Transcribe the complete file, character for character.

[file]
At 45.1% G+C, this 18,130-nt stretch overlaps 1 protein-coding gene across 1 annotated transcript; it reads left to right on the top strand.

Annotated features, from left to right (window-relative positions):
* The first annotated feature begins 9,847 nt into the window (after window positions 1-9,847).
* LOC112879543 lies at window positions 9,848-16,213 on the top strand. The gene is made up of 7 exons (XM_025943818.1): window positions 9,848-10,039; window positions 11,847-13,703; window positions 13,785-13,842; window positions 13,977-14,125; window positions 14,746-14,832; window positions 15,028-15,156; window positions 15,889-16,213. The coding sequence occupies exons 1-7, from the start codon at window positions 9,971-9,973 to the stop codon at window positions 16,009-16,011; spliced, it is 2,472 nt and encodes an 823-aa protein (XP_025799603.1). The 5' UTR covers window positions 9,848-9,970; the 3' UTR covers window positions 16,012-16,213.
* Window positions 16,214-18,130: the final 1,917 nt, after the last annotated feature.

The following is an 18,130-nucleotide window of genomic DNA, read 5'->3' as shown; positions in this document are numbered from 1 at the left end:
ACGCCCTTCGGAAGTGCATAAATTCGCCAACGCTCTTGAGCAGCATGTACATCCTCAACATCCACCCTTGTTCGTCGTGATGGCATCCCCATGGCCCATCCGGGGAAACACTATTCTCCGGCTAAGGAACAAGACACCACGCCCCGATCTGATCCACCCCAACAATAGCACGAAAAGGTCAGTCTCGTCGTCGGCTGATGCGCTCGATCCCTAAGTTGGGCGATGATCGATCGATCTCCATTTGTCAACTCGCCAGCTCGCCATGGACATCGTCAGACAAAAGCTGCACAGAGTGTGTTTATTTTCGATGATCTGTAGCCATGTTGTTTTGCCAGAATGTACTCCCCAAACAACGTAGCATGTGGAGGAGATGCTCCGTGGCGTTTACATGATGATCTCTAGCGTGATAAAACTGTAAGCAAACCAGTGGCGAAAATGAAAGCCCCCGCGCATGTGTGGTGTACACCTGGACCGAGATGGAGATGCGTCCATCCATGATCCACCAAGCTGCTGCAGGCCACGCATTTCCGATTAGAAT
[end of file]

At 45.1% G+C, this 18,130-nt stretch overlaps 1 protein-coding gene across 1 annotated transcript; it reads left to right on the top strand.

Annotated features, from left to right (window-relative positions):
* The first annotated feature begins 9,847 nt into the window (after window positions 1-9,847).
* LOC112879543 lies at window positions 9,848-16,213 on the top strand. The gene is made up of 7 exons (XM_025943818.1): window positions 9,848-10,039; window positions 11,847-13,703; window positions 13,785-13,842; window positions 13,977-14,125; window positions 14,746-14,832; window positions 15,028-15,156; window positions 15,889-16,213. The coding sequence occupies exons 1-7, from the start codon at window positions 9,971-9,973 to the stop codon at window positions 16,009-16,011; spliced, it is 2,472 nt and encodes an 823-aa protein (XP_025799603.1). The 5' UTR covers window positions 9,848-9,970; the 3' UTR covers window positions 16,012-16,213.
* Window positions 16,214-18,130: the final 1,917 nt, after the last annotated feature.

The following is an 18,130-nucleotide window of genomic DNA, read 5'->3' as shown; positions in this document are numbered from 1 at the left end:
ACGCCCTTCGGAAGTGCATAAATTCGCCAACGCTCTTGAGCAGCATGTACATCCTCAACATCCACCCTTGTTCGTCGTGATGGCATCCCCATGGCCCATCCGGGGAAACACTATTCTCCGGCTAAGGAACAAGACACCACGCCCCGATCTGATCCACCCCAACAATAGCACGAAAAGGTCAGTCTCGTCGTCGGCTGATGCGCTCGATCCCTAAGTTGGGCGATGATCGATCGATCTCCATTTGTCAACTCGCCAGCTCGCCATGGACATCGTCAGACAAAAGCTGCACAGAGTGTGTTTATTTTCGATGATCTGTAGCCATGTTGTTTTGCCAGAATGTACTCCCCAAACAACGTAGCATGTGGAGGAGATGCTCCGTGGCGTTTACATGATGATCTCTAGCGTGATAAAACTGTAAGCAAACCAGTGGCGAAAATGAAAGCCCCCGCGCATGTGTGGTGTACACCTGGACCGAGATGGAGATGCGTCCATCCATGATCCACCAAGCTGCTGCAGGCCACGCATTTCCGATTAGAAT